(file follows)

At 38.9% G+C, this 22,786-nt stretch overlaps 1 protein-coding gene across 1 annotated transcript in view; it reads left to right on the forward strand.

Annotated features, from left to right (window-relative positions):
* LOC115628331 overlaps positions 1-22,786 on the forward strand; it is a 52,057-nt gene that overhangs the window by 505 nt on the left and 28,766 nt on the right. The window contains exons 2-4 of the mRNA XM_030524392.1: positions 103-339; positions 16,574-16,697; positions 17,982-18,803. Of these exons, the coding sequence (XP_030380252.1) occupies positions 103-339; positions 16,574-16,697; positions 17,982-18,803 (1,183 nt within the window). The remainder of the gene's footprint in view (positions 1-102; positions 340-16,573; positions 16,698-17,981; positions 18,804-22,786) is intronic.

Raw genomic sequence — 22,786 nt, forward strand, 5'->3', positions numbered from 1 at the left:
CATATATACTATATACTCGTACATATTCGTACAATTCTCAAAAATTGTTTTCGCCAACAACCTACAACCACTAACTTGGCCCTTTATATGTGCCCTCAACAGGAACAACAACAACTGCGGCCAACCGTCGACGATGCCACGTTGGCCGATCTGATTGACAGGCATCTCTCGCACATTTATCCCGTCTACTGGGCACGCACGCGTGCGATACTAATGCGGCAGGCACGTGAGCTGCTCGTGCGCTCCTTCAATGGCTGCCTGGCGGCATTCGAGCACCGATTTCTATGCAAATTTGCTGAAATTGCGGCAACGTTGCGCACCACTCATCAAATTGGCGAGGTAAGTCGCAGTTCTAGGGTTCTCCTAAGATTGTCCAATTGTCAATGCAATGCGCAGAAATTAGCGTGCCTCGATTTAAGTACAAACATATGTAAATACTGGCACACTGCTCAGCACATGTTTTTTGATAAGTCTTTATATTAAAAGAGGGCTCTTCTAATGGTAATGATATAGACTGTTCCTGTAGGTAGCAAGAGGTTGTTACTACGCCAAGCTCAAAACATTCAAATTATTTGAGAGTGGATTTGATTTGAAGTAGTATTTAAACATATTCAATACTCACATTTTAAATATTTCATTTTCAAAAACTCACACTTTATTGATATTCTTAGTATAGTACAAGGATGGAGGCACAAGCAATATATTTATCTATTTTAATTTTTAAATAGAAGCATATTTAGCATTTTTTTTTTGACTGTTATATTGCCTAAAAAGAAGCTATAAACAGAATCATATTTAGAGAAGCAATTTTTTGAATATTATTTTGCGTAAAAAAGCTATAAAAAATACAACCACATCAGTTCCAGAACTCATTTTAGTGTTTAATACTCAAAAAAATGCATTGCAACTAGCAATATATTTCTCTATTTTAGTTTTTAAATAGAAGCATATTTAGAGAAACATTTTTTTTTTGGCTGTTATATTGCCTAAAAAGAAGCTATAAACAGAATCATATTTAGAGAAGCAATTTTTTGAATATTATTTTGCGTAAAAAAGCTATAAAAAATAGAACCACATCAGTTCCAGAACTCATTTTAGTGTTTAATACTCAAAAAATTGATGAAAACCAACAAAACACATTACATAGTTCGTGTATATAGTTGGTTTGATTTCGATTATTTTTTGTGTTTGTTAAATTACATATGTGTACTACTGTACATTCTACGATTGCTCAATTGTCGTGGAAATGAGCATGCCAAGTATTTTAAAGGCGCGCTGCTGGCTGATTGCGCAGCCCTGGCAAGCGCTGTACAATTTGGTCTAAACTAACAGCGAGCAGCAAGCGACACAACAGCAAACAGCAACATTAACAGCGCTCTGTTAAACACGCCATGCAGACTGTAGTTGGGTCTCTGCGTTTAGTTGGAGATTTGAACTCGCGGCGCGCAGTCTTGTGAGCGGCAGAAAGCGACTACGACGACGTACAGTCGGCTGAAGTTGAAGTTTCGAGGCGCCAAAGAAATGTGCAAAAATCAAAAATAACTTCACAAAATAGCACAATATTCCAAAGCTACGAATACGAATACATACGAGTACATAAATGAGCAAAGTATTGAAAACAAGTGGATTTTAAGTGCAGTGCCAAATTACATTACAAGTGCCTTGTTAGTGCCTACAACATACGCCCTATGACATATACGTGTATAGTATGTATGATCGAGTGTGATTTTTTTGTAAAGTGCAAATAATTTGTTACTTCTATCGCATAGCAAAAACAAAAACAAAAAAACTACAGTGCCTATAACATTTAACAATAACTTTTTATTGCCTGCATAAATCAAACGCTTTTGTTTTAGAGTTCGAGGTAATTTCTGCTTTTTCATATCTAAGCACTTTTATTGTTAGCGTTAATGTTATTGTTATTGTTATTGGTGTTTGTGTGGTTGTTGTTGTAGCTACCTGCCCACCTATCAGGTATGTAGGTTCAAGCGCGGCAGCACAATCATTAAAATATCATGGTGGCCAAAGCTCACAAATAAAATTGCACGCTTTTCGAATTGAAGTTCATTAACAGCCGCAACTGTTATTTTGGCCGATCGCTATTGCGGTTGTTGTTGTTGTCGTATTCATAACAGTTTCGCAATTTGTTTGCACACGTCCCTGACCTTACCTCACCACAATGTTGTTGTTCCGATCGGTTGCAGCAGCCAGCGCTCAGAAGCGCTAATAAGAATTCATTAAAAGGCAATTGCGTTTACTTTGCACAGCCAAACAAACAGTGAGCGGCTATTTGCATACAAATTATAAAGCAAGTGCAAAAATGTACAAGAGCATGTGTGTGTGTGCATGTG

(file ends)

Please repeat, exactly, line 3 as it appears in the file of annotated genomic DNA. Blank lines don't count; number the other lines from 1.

* LOC115628331 overlaps positions 1-22,786 on the forward strand; it is a 52,057-nt gene that overhangs the window by 505 nt on the left and 28,766 nt on the right. The window contains exons 2-4 of the mRNA XM_030524392.1: positions 103-339; positions 16,574-16,697; positions 17,982-18,803. Of these exons, the coding sequence (XP_030380252.1) occupies positions 103-339; positions 16,574-16,697; positions 17,982-18,803 (1,183 nt within the window). The remainder of the gene's footprint in view (positions 1-102; positions 340-16,573; positions 16,698-17,981; positions 18,804-22,786) is intronic.